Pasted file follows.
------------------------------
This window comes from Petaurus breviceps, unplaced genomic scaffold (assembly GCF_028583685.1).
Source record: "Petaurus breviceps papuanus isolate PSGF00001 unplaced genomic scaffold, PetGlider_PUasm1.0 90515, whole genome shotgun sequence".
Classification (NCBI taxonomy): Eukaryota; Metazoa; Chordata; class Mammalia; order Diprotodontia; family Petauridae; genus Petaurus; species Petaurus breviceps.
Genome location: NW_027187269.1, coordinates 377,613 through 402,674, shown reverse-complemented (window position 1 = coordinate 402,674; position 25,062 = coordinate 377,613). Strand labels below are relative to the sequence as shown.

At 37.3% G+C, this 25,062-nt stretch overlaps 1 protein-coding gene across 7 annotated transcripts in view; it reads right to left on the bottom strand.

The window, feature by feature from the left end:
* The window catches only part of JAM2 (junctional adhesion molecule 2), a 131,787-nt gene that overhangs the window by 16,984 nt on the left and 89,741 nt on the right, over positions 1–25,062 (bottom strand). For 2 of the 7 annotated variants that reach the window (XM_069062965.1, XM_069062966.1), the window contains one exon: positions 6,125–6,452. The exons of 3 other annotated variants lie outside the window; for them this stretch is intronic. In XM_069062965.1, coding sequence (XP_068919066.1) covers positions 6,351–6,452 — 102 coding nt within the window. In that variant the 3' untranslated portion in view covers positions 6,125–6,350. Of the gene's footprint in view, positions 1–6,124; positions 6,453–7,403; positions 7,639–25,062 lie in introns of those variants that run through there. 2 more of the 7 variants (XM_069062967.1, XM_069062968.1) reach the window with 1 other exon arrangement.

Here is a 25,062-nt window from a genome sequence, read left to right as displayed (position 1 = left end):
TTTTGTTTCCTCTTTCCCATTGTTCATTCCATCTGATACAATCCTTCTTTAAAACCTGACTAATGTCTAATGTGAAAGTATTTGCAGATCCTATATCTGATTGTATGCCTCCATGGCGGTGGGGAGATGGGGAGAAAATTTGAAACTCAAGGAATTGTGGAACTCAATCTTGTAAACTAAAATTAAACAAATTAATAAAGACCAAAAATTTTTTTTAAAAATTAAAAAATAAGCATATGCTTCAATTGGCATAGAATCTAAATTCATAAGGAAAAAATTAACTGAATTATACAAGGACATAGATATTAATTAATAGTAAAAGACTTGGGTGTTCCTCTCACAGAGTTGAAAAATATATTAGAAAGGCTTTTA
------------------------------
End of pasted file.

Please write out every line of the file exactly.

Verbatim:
This window comes from Petaurus breviceps, unplaced genomic scaffold (assembly GCF_028583685.1).
Source record: "Petaurus breviceps papuanus isolate PSGF00001 unplaced genomic scaffold, PetGlider_PUasm1.0 90515, whole genome shotgun sequence".
Classification (NCBI taxonomy): Eukaryota; Metazoa; Chordata; class Mammalia; order Diprotodontia; family Petauridae; genus Petaurus; species Petaurus breviceps.
Genome location: NW_027187269.1, coordinates 377,613 through 402,674, shown reverse-complemented (window position 1 = coordinate 402,674; position 25,062 = coordinate 377,613). Strand labels below are relative to the sequence as shown.

At 37.3% G+C, this 25,062-nt stretch overlaps 1 protein-coding gene across 7 annotated transcripts in view; it reads right to left on the bottom strand.

The window, feature by feature from the left end:
* The window catches only part of JAM2 (junctional adhesion molecule 2), a 131,787-nt gene that overhangs the window by 16,984 nt on the left and 89,741 nt on the right, over positions 1–25,062 (bottom strand). For 2 of the 7 annotated variants that reach the window (XM_069062965.1, XM_069062966.1), the window contains one exon: positions 6,125–6,452. The exons of 3 other annotated variants lie outside the window; for them this stretch is intronic. In XM_069062965.1, coding sequence (XP_068919066.1) covers positions 6,351–6,452 — 102 coding nt within the window. In that variant the 3' untranslated portion in view covers positions 6,125–6,350. Of the gene's footprint in view, positions 1–6,124; positions 6,453–7,403; positions 7,639–25,062 lie in introns of those variants that run through there. 2 more of the 7 variants (XM_069062967.1, XM_069062968.1) reach the window with 1 other exon arrangement.

Here is a 25,062-nt window from a genome sequence, read left to right as displayed (position 1 = left end):
TTTTGTTTCCTCTTTCCCATTGTTCATTCCATCTGATACAATCCTTCTTTAAAACCTGACTAATGTCTAATGTGAAAGTATTTGCAGATCCTATATCTGATTGTATGCCTCCATGGCGGTGGGGAGATGGGGAGAAAATTTGAAACTCAAGGAATTGTGGAACTCAATCTTGTAAACTAAAATTAAACAAATTAATAAAGACCAAAAATTTTTTTTAAAAATTAAAAAATAAGCATATGCTTCAATTGGCATAGAATCTAAATTCATAAGGAAAAAATTAACTGAATTATACAAGGACATAGATATTAATTAATAGTAAAAGACTTGGGTGTTCCTCTCACAGAGTTGAAAAATATATTAGAAAGGCTTTTA